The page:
Saturday, May 1, 2010

A question of usability

Vancouver’s public transportation, Translink, has low-rider buses with confusing doors. That is, those who ride the bus are already familiar with the idea of pressing a button to open the exit doors. Bombardier (the makers of these buses) has broken convention and nicely camouflaged pressure-sensitive strips at the edge of the doors. When pressed, these strips will cause the doors to open. Some immediate problems about this new method of interaction:

  1. The trigger to open the doors is both unconventional and hidden.
  2. Those who cannot read English will not understand how to proceed.
  3. As an accessibility issue: the elderly and mentally challenged riders with visual impairments are directly affected.
  4. After pressing the trigger, no indication is provided to a user that their command was accepted by the system.
  5. Activing the trigger produces different results because in order for the door to open, the bus driver needs to "enable" the doors first.

I will be blunt in stating the most immediate and obvious flaw of this design: There is no reason for a door to be so complex that instructions need to be made. If this were a website, it would be unacceptable. Websites built with usability in mind would never have a “how to use this website” page because the site should be intuitive enough for it to be unnecessary.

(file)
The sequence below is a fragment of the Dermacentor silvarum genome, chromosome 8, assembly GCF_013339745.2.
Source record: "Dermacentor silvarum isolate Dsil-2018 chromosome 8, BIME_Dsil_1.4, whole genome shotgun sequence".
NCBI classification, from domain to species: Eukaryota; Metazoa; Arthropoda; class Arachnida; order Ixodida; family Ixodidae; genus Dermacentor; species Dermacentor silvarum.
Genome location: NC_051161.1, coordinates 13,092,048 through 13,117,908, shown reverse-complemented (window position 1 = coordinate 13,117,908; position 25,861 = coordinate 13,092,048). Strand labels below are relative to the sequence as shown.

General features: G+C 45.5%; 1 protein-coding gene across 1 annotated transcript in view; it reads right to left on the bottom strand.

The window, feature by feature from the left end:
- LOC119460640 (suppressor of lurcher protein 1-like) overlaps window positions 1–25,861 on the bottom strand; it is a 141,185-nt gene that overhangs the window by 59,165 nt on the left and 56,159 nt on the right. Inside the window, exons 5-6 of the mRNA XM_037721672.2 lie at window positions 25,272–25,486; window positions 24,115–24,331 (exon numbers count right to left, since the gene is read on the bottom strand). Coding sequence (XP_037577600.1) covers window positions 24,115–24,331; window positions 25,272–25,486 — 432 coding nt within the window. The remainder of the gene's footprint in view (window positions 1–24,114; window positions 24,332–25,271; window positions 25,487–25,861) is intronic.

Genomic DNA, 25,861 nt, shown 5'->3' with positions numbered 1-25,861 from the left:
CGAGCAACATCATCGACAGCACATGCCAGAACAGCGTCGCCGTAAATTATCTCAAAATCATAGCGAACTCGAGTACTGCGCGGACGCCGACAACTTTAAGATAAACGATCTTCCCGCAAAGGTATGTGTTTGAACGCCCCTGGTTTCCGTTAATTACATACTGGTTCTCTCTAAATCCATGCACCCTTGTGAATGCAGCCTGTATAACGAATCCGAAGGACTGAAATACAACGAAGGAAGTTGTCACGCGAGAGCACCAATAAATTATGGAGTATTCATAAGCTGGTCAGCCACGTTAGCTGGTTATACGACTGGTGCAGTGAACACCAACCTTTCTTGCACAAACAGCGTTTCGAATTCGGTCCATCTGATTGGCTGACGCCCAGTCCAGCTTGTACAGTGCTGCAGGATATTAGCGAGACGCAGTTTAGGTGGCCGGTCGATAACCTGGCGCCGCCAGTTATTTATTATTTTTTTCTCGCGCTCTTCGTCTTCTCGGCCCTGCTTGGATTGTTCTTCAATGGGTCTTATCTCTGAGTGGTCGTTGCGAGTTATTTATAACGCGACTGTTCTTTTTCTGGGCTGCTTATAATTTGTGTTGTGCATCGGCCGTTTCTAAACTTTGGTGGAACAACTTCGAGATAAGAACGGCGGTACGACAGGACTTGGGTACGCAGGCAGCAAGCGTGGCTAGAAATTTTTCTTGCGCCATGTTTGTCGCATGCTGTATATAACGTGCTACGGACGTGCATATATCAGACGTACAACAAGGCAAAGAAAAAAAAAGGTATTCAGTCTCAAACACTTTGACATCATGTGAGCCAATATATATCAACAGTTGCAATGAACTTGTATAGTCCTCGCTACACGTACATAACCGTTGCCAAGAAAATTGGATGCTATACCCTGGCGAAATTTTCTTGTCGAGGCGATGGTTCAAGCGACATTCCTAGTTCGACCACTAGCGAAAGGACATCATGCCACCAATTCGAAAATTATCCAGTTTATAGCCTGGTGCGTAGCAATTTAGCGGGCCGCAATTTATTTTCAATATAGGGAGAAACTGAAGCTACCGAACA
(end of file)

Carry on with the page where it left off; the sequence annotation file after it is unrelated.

Although I tend to be quite critical with my coworkers and colleagues about maintaining a certain level of usability, I will admit that the technology sector is one of the industries putting a lot of effort in pushing for better usability standards. For companies like Bombardier, their work needs to be scrutinized to an even higher degree because their footprint in society often exceeds that of any website.

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